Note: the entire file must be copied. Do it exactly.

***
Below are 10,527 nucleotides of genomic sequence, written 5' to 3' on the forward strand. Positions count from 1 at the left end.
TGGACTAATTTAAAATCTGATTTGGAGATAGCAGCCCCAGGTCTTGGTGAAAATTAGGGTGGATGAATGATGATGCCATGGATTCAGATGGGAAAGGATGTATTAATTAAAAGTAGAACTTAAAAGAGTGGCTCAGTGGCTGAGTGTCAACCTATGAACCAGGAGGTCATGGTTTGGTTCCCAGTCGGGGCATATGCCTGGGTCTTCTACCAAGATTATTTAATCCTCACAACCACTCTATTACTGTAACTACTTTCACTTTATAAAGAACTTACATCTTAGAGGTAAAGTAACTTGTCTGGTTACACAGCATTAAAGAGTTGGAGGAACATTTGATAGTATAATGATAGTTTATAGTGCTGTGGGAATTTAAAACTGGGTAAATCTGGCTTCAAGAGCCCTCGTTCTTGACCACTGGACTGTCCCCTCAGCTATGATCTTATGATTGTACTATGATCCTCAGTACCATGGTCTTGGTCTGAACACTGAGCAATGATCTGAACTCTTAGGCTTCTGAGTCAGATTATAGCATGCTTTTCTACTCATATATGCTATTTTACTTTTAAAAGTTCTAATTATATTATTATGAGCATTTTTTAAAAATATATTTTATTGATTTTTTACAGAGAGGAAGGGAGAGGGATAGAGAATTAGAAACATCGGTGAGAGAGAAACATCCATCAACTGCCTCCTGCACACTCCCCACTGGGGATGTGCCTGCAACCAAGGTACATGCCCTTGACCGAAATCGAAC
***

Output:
Below are 10,527 nucleotides of genomic sequence, written 5' to 3' on the forward strand. Positions count from 1 at the left end.
TGGACTAATTTAAAATCTGATTTGGAGATAGCAGCCCCAGGTCTTGGTGAAAATTAGGGTGGATGAATGATGATGCCATGGATTCAGATGGGAAAGGATGTATTAATTAAAAGTAGAACTTAAAAGAGTGGCTCAGTGGCTGAGTGTCAACCTATGAACCAGGAGGTCATGGTTTGGTTCCCAGTCGGGGCATATGCCTGGGTCTTCTACCAAGATTATTTAATCCTCACAACCACTCTATTACTGTAACTACTTTCACTTTATAAAGAACTTACATCTTAGAGGTAAAGTAACTTGTCTGGTTACACAGCATTAAAGAGTTGGAGGAACATTTGATAGTATAATGATAGTTTATAGTGCTGTGGGAATTTAAAACTGGGTAAATCTGGCTTCAAGAGCCCTCGTTCTTGACCACTGGACTGTCCCCTCAGCTATGATCTTATGATTGTACTATGATCCTCAGTACCATGGTCTTGGTCTGAACACTGAGCAATGATCTGAACTCTTAGGCTTCTGAGTCAGATTATAGCATGCTTTTCTACTCATATATGCTATTTTACTTTTAAAAGTTCTAATTATATTATTATGAGCATTTTTTAAAAATATATTTTATTGATTTTTTACAGAGAGGAAGGGAGAGGGATAGAGAATTAGAAACATCGGTGAGAGAGAAACATCCATCAACTGCCTCCTGCACACTCCCCACTGGGGATGTGCCTGCAACCAAGGTACATGCCCTTGACCGAAATCGAAC